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A Many Splendored Thing 

Bayliss and Pembleton investigate the murder of a much-loved woman, only to find that she worked at a phone sex company. Meanwhile, a depressed Detective Munch tags along on Bolander's romantic dinner date after being dumped.


John McNaughton


Paul Attanasio (created by), Noel Behn (teleplay by) | 3 more credits »


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Episode cast overview, first billed only:
Daniel Baldwin ... Beau Felton
Richard Belzer ... John Munch
Andre Braugher ... Frank Pembleton
Clark Johnson ... Meldrick Lewis
Yaphet Kotto ... Al Giardello
Melissa Leo ... Kay Howard
Jon Polito ... Steve Crosetti
Kyle Secor ... Tim Bayliss
Ned Beatty ... Stanley 'The Big Man' Bolander
Zeljko Ivanek ... ASA Ed Danvers
Julianna Margulies ... Linda
Adrienne Shelly ... Tanya Quinn
Scott Neilson Scott Neilson ... Jeremy Schaab
Cheryl Donaldson Cheryl Donaldson ... Molly Sullivan
Julie Lauren ... Off. Anne Schanne


Bayliss and Pembleton investigate the murder of a much-loved woman, only to find that she worked at a phone sex company. Meanwhile, a depressed Detective Munch tags along on Bolander's romantic dinner date after being dumped.

Plot Summary | Plot Synopsis

Plot Keywords:

bdsm | See All (1) »







Release Date:

27 January 1994 (USA) See more »

Filming Locations:

Baltimore, Maryland, USA

Company Credits

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Technical Specs

Sound Mix:




Aspect Ratio:

1.33 : 1
See full technical specs »

Did You Know?


Tim Bayliss (Kyle Secor) warns the S&M worker Tanya Quinn (Adrienne Shelly) that she may be murdered as her line of work tends to attract dangerous clientele. In reality, Shelly was murdered on November 1, 2006. See more »


Tim Bayliss: You know something? Everyone keeps saying how normal Angela was, how wonderful she is, but if she s so wonderful, what's she doing working at a dump like that?
[point's towards Ed's Phone Sex Call Center with distaste]
See more »


References Nature (1982) See more »


Bad Girls
Written by Donna Summer, Joe Esposito, Eddie Hokenson & Bruce Sudano
Performed by Donna Summer, closing scene
See more »

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User Reviews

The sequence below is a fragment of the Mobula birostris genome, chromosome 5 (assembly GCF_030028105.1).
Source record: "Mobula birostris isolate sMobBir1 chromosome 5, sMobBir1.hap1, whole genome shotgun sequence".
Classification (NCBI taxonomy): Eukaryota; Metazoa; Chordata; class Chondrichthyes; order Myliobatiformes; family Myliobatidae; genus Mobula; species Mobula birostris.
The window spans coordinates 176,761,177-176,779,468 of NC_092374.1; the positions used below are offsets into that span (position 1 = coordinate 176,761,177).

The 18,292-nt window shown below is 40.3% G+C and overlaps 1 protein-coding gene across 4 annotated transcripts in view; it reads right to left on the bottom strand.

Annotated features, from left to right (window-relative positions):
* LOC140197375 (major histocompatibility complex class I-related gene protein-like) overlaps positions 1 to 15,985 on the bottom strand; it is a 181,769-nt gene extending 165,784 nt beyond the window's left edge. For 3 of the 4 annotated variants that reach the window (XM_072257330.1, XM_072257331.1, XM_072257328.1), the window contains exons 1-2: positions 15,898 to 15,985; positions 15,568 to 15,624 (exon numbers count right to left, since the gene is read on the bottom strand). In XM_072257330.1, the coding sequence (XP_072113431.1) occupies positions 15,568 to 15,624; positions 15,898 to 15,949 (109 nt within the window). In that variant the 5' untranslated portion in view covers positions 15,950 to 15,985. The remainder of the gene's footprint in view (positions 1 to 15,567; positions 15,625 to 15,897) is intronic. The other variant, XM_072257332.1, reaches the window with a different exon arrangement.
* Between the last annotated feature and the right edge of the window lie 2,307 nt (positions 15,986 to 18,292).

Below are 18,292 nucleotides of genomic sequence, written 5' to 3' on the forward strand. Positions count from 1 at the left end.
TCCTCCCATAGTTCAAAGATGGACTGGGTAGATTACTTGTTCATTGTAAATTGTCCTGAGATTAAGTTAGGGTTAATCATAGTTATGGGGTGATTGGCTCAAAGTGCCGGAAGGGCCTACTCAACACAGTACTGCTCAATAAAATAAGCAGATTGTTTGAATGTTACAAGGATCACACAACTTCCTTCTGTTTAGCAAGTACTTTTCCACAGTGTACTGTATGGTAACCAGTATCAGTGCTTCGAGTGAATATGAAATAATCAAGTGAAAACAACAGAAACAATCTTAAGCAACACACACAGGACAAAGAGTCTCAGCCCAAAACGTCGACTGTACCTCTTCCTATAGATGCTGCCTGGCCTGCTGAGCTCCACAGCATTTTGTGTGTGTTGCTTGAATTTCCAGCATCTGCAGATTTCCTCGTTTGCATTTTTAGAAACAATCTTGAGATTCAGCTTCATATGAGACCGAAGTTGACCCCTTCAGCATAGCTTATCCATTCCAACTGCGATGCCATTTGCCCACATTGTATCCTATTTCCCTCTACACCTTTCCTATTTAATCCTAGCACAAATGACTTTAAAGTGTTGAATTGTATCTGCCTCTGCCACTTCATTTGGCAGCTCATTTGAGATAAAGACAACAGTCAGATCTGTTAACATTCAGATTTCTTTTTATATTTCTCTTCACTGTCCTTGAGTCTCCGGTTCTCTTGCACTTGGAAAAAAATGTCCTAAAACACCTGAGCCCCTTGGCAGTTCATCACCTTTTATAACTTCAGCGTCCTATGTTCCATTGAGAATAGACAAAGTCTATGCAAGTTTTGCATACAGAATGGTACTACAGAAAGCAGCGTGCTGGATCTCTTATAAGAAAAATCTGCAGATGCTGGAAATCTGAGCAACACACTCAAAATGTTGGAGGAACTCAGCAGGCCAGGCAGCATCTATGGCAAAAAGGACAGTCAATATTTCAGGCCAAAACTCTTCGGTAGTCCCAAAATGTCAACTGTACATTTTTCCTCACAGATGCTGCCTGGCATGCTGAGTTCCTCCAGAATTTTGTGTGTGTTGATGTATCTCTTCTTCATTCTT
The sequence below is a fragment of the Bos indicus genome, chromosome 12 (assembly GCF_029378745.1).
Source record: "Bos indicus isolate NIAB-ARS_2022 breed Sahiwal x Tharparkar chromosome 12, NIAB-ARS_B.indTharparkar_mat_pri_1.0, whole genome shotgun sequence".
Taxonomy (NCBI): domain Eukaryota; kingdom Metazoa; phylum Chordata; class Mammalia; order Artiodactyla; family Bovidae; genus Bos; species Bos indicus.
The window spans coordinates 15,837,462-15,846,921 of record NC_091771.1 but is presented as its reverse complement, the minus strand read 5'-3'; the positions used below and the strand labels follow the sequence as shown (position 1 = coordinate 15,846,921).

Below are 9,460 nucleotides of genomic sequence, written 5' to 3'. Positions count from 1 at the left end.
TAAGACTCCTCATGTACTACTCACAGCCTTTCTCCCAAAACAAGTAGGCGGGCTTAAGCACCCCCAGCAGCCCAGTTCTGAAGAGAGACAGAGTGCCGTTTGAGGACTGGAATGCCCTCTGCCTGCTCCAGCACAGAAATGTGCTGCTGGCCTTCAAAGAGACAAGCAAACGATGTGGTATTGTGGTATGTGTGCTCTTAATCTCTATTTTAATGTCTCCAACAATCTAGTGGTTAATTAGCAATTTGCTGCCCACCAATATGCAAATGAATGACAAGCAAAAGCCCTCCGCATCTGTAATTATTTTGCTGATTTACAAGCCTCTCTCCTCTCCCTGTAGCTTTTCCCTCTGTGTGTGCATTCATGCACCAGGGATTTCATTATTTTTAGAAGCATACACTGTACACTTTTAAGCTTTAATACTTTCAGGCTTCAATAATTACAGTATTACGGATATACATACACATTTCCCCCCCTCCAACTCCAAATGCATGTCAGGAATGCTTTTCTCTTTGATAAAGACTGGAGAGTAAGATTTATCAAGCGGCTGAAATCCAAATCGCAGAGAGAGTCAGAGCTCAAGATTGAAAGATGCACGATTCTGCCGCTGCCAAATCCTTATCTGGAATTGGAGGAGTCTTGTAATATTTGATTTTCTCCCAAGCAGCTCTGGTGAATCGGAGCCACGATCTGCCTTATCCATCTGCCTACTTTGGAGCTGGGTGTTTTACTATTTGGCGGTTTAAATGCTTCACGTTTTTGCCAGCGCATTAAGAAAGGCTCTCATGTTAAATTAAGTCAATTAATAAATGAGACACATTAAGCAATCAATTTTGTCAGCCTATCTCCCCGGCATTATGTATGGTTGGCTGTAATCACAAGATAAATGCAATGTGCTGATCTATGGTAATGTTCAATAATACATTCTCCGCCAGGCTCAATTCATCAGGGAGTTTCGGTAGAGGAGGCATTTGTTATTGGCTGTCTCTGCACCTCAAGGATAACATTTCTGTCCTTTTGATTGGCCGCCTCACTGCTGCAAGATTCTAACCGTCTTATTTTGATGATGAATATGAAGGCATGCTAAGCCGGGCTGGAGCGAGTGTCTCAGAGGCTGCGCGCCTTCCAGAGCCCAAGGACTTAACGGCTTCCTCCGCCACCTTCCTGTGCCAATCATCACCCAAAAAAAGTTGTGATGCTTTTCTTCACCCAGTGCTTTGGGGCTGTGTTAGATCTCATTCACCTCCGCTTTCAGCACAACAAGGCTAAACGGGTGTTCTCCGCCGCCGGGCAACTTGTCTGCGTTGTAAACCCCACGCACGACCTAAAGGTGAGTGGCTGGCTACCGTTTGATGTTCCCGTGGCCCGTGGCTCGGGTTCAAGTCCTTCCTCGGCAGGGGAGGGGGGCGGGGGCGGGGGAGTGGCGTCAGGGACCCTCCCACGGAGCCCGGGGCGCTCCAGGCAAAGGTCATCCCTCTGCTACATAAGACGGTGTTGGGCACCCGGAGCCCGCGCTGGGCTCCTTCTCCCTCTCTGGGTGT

Season 2: A very short "season" perhaps, but a real step up on season 1 (which was no slouch in itself)
12 July 2007 | by bob the mooSee all my reviews

A gritty look into the workings of the Baltimore homicide department as experienced by the shift of Lt. Al Giardello. The crimes vary but the job and the skills are consistent – even if the outcomes are not. Now partnered together full time, Bayliss and Pembleton investigate a police related shooting that Pembleton believes was murder and ignores G's warnings to pursue the matter as the public pressure builds. Meanwhile the unit sees more tension as Munch and Bollander fall in and out of love with various women, Felton intercedes in one of Lewis and Crosetti's cases and G comes under more pressure from the bosses.

When I first saw season one on channel 4 on Monday nights, I initially thought it was just a "rip" of NYPD Blue – which Ch4 had shown in the same slot. However it quickly won me over and I was hooked (until ch4 turned on the audience and dropped it a few years later). Anyway, season one was a critical hit but, despite what the volume of praise on this site would suggest, the ratings were disappointing and a studio already concerned by the darker tone, reluctantly gave it another very short run – season two was only four episodes long! I'm not sure just what the studios were expecting from it (although I assume they got it because the series continued to run) but for me the quibbles I had with season one were dealt with really well in season two.